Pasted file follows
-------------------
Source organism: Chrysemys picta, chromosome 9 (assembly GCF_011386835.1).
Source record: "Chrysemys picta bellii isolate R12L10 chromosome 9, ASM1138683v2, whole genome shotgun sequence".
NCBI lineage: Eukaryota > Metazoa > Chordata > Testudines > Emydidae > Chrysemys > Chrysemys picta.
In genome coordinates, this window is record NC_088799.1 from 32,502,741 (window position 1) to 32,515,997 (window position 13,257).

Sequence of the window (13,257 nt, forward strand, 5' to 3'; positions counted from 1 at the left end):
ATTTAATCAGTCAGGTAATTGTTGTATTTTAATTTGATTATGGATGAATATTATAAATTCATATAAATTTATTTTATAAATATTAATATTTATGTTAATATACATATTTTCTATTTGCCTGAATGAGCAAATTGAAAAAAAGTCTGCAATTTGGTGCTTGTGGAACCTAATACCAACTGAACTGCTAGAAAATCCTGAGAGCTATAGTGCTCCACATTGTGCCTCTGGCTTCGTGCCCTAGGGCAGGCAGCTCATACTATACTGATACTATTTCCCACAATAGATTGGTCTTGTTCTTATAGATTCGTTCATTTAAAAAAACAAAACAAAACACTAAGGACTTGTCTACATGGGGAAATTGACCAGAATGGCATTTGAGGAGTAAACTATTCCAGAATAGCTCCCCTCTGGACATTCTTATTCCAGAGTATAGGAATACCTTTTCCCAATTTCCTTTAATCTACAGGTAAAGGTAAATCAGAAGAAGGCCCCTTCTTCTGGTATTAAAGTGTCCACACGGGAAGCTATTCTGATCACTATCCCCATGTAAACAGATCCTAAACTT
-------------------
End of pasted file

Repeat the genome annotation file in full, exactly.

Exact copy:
Source organism: Chrysemys picta, chromosome 9 (assembly GCF_011386835.1).
Source record: "Chrysemys picta bellii isolate R12L10 chromosome 9, ASM1138683v2, whole genome shotgun sequence".
NCBI lineage: Eukaryota > Metazoa > Chordata > Testudines > Emydidae > Chrysemys > Chrysemys picta.
In genome coordinates, this window is record NC_088799.1 from 32,502,741 (window position 1) to 32,515,997 (window position 13,257).

Sequence of the window (13,257 nt, forward strand, 5' to 3'; positions counted from 1 at the left end):
ATTTAATCAGTCAGGTAATTGTTGTATTTTAATTTGATTATGGATGAATATTATAAATTCATATAAATTTATTTTATAAATATTAATATTTATGTTAATATACATATTTTCTATTTGCCTGAATGAGCAAATTGAAAAAAAGTCTGCAATTTGGTGCTTGTGGAACCTAATACCAACTGAACTGCTAGAAAATCCTGAGAGCTATAGTGCTCCACATTGTGCCTCTGGCTTCGTGCCCTAGGGCAGGCAGCTCATACTATACTGATACTATTTCCCACAATAGATTGGTCTTGTTCTTATAGATTCGTTCATTTAAAAAAACAAAACAAAACACTAAGGACTTGTCTACATGGGGAAATTGACCAGAATGGCATTTGAGGAGTAAACTATTCCAGAATAGCTCCCCTCTGGACATTCTTATTCCAGAGTATAGGAATACCTTTTCCCAATTTCCTTTAATCTACAGGTAAAGGTAAATCAGAAGAAGGCCCCTTCTTCTGGTATTAAAGTGTCCACACGGGAAGCTATTCTGATCACTATCCCCATGTAAACAGATCCTAAACTT